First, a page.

A Dinosaur’s One-Fingered Salute (Earth Current)

A finger with a piece of string tied into a bow. Photo by Rebecca Hale.

“National Geographic News” reports that a new dinosaur species has been unearthed in northeastern China. [See an artist’s rendition here.] Linhenykus monodactylus cuts a distinctive figure because it is the only known one-fingered dinosaur. Perhaps, this specimen is sending us a rather rude message from the Cretaceous period? The more likely explanation is that Linhenykus‘  single-fingered hands served a more practical purpose–digging for food. “Some researchers speculate that these dinosaurs used their hands to dig [up] termite nests,” said study leader Xu Xing of the Institute of Vertebrate Paleontology and Paleoanthropology in Beijing. This was probably the case for Linhenykus as well, he said.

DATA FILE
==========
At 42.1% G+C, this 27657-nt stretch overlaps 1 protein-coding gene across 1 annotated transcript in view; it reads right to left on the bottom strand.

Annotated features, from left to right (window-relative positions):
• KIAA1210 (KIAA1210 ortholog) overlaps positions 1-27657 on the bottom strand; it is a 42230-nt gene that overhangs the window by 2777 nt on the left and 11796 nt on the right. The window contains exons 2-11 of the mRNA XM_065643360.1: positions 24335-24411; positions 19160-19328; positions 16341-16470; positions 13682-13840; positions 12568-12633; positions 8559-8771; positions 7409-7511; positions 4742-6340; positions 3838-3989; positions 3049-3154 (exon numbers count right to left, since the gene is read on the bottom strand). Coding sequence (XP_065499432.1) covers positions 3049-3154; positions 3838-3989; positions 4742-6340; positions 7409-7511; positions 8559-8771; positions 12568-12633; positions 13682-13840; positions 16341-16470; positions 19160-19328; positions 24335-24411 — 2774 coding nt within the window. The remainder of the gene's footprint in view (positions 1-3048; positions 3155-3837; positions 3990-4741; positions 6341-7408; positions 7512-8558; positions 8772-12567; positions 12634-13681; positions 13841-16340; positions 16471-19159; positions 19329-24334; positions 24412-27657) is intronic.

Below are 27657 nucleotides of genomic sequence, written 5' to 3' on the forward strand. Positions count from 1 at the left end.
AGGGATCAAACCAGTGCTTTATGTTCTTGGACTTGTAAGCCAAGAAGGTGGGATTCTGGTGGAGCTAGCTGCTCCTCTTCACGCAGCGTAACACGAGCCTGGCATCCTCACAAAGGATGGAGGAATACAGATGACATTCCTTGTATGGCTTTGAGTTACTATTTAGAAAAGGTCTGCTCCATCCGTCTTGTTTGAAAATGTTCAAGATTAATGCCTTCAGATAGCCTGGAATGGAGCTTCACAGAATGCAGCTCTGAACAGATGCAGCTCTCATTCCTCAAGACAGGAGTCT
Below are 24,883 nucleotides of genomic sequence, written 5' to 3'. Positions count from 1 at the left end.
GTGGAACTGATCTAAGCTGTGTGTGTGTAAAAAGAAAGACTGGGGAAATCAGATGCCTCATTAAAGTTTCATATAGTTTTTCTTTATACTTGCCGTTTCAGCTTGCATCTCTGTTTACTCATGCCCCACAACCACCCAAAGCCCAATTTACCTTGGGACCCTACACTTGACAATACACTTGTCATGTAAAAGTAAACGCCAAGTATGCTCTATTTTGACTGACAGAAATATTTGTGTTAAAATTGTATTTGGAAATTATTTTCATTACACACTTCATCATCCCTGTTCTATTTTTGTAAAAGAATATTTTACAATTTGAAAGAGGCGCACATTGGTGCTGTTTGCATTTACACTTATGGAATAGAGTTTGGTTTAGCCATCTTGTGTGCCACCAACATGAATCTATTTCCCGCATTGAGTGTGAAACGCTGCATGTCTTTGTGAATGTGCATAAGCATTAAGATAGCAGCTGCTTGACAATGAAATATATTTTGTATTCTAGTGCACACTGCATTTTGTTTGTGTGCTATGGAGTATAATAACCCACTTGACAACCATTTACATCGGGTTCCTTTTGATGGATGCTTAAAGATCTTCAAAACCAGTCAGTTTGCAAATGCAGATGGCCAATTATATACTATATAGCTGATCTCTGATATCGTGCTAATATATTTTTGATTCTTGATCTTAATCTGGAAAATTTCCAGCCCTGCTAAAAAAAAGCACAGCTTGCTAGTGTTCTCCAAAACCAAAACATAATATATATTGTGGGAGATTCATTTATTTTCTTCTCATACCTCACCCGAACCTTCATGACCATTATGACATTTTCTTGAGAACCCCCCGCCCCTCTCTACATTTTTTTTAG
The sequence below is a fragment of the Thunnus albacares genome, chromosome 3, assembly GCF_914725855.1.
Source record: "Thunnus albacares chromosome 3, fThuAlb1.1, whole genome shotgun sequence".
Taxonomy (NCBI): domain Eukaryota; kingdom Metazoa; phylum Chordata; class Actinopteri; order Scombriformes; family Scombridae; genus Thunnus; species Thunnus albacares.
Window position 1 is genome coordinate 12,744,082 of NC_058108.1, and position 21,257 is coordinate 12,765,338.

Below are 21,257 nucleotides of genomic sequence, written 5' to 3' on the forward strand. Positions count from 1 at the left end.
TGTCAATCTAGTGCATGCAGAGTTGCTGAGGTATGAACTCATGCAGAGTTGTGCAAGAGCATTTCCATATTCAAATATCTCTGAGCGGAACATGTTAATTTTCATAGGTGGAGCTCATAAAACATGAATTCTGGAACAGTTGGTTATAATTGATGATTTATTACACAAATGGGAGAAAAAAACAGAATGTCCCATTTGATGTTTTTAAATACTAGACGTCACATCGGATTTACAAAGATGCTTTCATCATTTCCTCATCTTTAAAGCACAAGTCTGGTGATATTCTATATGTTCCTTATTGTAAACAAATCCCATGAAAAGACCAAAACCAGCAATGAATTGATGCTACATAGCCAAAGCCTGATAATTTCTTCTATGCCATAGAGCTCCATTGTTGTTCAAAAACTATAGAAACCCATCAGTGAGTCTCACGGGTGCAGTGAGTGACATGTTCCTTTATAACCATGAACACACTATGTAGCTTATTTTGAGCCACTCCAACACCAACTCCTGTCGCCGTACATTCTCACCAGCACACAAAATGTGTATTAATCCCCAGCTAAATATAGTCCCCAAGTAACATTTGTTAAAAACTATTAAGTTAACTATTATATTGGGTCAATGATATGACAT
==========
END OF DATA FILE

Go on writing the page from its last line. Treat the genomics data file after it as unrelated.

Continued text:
The parrot-sized Linhenykus belongs to the suborder theropoda, a group of two-legged carnivorous dinosaurs that also includes the T. Rex and Velociraptor.

For all the latest science news, check out our twice-weekly news rundown, Earth Current.

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